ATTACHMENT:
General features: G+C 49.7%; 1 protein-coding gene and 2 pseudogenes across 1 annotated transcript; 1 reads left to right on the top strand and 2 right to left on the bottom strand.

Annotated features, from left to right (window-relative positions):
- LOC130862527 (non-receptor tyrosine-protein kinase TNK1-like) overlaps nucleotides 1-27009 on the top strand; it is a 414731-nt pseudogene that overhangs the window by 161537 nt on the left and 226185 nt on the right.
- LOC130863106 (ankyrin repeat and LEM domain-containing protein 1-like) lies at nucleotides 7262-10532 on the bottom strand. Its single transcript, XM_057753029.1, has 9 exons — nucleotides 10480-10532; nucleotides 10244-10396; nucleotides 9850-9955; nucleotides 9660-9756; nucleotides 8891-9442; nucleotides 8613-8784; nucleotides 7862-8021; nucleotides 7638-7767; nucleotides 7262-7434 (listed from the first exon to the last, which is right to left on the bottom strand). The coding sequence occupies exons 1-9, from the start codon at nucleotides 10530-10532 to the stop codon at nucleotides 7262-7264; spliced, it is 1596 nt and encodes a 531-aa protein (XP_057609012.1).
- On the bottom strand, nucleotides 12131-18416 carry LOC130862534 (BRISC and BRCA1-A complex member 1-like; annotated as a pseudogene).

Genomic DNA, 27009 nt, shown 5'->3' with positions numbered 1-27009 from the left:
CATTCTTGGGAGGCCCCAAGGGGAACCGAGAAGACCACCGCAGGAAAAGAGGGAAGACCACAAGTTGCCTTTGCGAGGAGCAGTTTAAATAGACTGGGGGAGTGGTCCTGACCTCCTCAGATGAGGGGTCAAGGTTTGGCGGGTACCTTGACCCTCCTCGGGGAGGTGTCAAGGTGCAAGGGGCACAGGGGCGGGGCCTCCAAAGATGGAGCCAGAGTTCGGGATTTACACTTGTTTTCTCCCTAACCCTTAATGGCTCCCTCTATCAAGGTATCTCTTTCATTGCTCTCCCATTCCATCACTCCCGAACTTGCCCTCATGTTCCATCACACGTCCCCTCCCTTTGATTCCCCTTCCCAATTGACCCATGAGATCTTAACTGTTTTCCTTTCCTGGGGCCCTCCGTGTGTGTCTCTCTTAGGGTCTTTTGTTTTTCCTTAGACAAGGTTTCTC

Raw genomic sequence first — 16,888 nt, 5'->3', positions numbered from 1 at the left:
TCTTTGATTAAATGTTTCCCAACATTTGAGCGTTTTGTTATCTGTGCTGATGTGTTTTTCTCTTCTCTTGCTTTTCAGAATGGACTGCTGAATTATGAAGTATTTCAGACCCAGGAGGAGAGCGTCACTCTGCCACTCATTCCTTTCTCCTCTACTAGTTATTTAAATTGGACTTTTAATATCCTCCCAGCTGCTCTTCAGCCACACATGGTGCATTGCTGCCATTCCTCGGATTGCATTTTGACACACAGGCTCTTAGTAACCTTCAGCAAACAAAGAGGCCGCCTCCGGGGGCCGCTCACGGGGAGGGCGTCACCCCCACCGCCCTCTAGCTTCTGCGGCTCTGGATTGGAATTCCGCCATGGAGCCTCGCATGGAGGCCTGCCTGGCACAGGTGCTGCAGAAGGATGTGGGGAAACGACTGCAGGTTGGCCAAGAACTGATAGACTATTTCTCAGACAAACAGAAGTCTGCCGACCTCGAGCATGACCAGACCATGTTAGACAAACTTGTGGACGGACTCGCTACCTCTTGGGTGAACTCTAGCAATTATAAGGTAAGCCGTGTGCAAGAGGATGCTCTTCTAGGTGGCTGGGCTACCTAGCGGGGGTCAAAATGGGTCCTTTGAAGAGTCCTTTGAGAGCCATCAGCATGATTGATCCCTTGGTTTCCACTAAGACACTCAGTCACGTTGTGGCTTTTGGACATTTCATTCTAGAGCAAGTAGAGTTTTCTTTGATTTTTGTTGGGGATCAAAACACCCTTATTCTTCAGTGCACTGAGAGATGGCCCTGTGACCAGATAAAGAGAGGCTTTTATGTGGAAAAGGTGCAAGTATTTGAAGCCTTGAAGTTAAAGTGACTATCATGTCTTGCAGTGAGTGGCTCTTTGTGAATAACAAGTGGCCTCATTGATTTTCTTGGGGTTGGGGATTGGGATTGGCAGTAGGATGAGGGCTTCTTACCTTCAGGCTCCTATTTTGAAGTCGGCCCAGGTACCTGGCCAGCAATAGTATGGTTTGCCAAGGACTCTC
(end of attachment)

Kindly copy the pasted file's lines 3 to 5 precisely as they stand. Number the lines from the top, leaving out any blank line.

- LOC130862527 (non-receptor tyrosine-protein kinase TNK1-like) overlaps nucleotides 1-27009 on the top strand; it is a 414731-nt pseudogene that overhangs the window by 161537 nt on the left and 226185 nt on the right.
- LOC130863106 (ankyrin repeat and LEM domain-containing protein 1-like) lies at nucleotides 7262-10532 on the bottom strand. Its single transcript, XM_057753029.1, has 9 exons — nucleotides 10480-10532; nucleotides 10244-10396; nucleotides 9850-9955; nucleotides 9660-9756; nucleotides 8891-9442; nucleotides 8613-8784; nucleotides 7862-8021; nucleotides 7638-7767; nucleotides 7262-7434 (listed from the first exon to the last, which is right to left on the bottom strand). The coding sequence occupies exons 1-9, from the start codon at nucleotides 10530-10532 to the stop codon at nucleotides 7262-7264; spliced, it is 1596 nt and encodes a 531-aa protein (XP_057609012.1).
- On the bottom strand, nucleotides 12131-18416 carry LOC130862534 (BRISC and BRCA1-A complex member 1-like; annotated as a pseudogene).